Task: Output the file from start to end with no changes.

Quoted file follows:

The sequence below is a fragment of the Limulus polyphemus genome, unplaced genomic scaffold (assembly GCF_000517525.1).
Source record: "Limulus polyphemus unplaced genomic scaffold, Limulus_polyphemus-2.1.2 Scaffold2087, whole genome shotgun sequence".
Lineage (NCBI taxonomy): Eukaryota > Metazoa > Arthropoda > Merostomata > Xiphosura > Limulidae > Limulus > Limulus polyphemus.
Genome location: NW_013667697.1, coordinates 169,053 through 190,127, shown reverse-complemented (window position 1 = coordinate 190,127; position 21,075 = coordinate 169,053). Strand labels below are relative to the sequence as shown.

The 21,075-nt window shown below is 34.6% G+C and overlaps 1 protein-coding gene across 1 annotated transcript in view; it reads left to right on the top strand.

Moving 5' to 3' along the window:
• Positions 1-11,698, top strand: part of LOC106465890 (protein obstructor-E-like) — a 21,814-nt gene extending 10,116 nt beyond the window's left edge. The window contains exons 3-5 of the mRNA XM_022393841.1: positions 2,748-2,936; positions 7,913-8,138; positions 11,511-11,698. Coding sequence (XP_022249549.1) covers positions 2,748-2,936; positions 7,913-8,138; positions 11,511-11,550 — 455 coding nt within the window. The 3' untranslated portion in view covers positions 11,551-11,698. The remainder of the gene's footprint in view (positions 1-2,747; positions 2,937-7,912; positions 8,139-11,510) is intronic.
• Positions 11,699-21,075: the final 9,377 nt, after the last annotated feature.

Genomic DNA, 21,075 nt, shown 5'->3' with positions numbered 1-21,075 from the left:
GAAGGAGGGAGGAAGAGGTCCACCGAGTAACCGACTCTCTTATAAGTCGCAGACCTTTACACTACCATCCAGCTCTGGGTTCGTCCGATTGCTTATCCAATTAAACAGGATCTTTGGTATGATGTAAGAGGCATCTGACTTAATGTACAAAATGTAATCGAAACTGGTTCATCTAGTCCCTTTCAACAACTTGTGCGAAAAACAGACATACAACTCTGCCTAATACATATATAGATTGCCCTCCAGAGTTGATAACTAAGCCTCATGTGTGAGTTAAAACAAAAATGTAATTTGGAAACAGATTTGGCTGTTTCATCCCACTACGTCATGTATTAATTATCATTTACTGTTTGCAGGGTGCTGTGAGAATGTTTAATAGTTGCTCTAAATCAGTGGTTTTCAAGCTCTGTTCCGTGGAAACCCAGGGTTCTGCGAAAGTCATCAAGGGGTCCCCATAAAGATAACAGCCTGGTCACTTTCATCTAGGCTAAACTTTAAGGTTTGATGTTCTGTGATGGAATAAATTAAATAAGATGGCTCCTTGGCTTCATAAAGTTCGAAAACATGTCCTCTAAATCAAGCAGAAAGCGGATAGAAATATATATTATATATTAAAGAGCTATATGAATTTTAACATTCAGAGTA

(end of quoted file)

The sequence below is a fragment of the Limulus polyphemus genome, unplaced genomic scaffold (assembly GCF_000517525.1).
Source record: "Limulus polyphemus unplaced genomic scaffold, Limulus_polyphemus-2.1.2 Scaffold2087, whole genome shotgun sequence".
Lineage (NCBI taxonomy): Eukaryota > Metazoa > Arthropoda > Merostomata > Xiphosura > Limulidae > Limulus > Limulus polyphemus.
Genome location: NW_013667697.1, coordinates 169,053 through 190,127, shown reverse-complemented (window position 1 = coordinate 190,127; position 21,075 = coordinate 169,053). Strand labels below are relative to the sequence as shown.

The 21,075-nt window shown below is 34.6% G+C and overlaps 1 protein-coding gene across 1 annotated transcript in view; it reads left to right on the top strand.

Moving 5' to 3' along the window:
• Positions 1-11,698, top strand: part of LOC106465890 (protein obstructor-E-like) — a 21,814-nt gene extending 10,116 nt beyond the window's left edge. The window contains exons 3-5 of the mRNA XM_022393841.1: positions 2,748-2,936; positions 7,913-8,138; positions 11,511-11,698. Coding sequence (XP_022249549.1) covers positions 2,748-2,936; positions 7,913-8,138; positions 11,511-11,550 — 455 coding nt within the window. The 3' untranslated portion in view covers positions 11,551-11,698. The remainder of the gene's footprint in view (positions 1-2,747; positions 2,937-7,912; positions 8,139-11,510) is intronic.
• Positions 11,699-21,075: the final 9,377 nt, after the last annotated feature.

Genomic DNA, 21,075 nt, shown 5'->3' with positions numbered 1-21,075 from the left:
GAAGGAGGGAGGAAGAGGTCCACCGAGTAACCGACTCTCTTATAAGTCGCAGACCTTTACACTACCATCCAGCTCTGGGTTCGTCCGATTGCTTATCCAATTAAACAGGATCTTTGGTATGATGTAAGAGGCATCTGACTTAATGTACAAAATGTAATCGAAACTGGTTCATCTAGTCCCTTTCAACAACTTGTGCGAAAAACAGACATACAACTCTGCCTAATACATATATAGATTGCCCTCCAGAGTTGATAACTAAGCCTCATGTGTGAGTTAAAACAAAAATGTAATTTGGAAACAGATTTGGCTGTTTCATCCCACTACGTCATGTATTAATTATCATTTACTGTTTGCAGGGTGCTGTGAGAATGTTTAATAGTTGCTCTAAATCAGTGGTTTTCAAGCTCTGTTCCGTGGAAACCCAGGGTTCTGCGAAAGTCATCAAGGGGTCCCCATAAAGATAACAGCCTGGTCACTTTCATCTAGGCTAAACTTTAAGGTTTGATGTTCTGTGATGGAATAAATTAAATAAGATGGCTCCTTGGCTTCATAAAGTTCGAAAACATGTCCTCTAAATCAAGCAGAAAGCGGATAGAAATATATATTATATATTAAAGAGCTATATGAATTTTAACATTCAGAGTA